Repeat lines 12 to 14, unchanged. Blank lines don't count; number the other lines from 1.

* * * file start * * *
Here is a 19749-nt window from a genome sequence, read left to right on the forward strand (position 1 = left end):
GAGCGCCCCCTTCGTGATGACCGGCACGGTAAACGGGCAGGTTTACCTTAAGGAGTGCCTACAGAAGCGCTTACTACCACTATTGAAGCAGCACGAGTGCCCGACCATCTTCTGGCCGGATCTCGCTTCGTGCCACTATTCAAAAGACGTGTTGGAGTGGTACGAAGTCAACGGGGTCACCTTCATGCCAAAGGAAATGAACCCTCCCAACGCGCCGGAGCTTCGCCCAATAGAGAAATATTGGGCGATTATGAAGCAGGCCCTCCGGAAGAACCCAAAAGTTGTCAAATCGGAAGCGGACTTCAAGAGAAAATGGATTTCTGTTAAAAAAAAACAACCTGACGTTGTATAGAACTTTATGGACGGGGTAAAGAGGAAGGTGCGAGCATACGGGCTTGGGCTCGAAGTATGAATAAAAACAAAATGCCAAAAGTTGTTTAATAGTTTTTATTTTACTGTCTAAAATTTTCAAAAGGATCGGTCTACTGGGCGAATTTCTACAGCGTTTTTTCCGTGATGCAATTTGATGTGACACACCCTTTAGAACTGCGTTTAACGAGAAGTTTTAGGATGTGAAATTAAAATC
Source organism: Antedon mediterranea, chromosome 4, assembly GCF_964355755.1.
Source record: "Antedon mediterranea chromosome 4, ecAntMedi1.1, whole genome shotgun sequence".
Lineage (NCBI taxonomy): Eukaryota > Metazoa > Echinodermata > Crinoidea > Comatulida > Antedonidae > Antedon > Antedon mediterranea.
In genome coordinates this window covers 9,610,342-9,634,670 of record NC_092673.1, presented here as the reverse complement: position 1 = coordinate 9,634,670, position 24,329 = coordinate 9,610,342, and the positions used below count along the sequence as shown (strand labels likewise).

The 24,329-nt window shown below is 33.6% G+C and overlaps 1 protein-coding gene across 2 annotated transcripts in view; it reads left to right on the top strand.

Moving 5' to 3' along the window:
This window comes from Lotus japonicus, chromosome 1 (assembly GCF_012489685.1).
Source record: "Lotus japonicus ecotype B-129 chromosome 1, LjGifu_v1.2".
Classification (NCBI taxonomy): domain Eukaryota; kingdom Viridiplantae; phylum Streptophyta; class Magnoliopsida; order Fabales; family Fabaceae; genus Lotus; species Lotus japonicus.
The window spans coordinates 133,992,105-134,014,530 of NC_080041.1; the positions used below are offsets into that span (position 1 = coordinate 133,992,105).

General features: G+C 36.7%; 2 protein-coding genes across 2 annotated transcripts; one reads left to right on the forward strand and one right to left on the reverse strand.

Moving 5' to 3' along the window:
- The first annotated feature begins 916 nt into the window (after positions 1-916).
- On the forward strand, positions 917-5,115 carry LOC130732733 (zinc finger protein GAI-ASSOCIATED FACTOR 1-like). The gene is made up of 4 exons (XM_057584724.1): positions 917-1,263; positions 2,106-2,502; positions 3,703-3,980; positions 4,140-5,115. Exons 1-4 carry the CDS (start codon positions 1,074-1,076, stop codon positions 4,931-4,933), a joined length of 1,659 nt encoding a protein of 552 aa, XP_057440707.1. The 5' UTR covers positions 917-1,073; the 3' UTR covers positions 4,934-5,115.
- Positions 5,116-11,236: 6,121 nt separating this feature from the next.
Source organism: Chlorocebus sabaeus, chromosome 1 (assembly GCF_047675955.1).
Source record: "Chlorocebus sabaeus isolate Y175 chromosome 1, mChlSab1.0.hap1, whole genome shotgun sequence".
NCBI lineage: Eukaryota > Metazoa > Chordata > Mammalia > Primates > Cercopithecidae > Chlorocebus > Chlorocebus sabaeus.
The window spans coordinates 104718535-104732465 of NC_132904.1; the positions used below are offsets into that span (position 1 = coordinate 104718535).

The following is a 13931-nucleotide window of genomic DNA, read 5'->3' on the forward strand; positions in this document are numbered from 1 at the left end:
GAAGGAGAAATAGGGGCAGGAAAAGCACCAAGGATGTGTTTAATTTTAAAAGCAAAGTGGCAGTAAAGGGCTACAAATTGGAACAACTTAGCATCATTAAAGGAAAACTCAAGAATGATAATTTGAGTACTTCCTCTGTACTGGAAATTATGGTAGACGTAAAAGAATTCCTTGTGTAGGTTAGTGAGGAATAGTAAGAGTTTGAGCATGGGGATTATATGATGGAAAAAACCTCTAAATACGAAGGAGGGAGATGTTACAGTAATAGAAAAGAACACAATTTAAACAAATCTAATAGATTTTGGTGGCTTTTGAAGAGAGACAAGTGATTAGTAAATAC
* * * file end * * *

The window spans coordinates 133,992,105-134,014,530 of NC_080041.1; the positions used below are offsets into that span (position 1 = coordinate 133,992,105).

General features: G+C 36.7%; 2 protein-coding genes across 2 annotated transcripts; one reads left to right on the forward strand and one right to left on the reverse strand.

Moving 5' to 3' along the window: